Through my career I have always valued being involved in conservation professional organizations. I co-organized an FAIC (Foundation of the American Institute for Conservation of Historic and Artistic Works) exchange project called the French-American Partnership in 2006, I was Program Chair (2011-12) and Chair (2013-15) of the Wooden Artifacts Group of the American Institute for Conservation, I was Assistant Coordinator of the Wood, Furniture, and Lacquer Working Group of ICOM-CC (2014-17) before serving as Coordinator for that group since 2017.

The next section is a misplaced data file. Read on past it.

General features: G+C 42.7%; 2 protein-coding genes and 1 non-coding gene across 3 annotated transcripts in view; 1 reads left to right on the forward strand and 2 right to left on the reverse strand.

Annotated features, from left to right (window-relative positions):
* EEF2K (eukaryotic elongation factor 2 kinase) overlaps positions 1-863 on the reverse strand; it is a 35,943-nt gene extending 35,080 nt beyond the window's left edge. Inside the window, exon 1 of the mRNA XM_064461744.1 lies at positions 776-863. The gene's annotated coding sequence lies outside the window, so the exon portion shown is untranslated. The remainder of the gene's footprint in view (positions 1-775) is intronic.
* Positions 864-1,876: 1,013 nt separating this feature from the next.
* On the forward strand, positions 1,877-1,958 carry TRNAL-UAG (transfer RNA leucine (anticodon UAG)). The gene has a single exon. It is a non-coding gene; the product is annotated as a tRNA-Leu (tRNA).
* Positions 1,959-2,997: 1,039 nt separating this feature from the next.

I would be honored to continue as Coordinator of this Working Group and work with the membership to develop exchanges and programs of interest to our international community, as well as to explore new avenues for all of us to connect, even if only virtually for now, as we are entering this uncertain time where many of us suffer job losses, financial hardship and travel restrictions.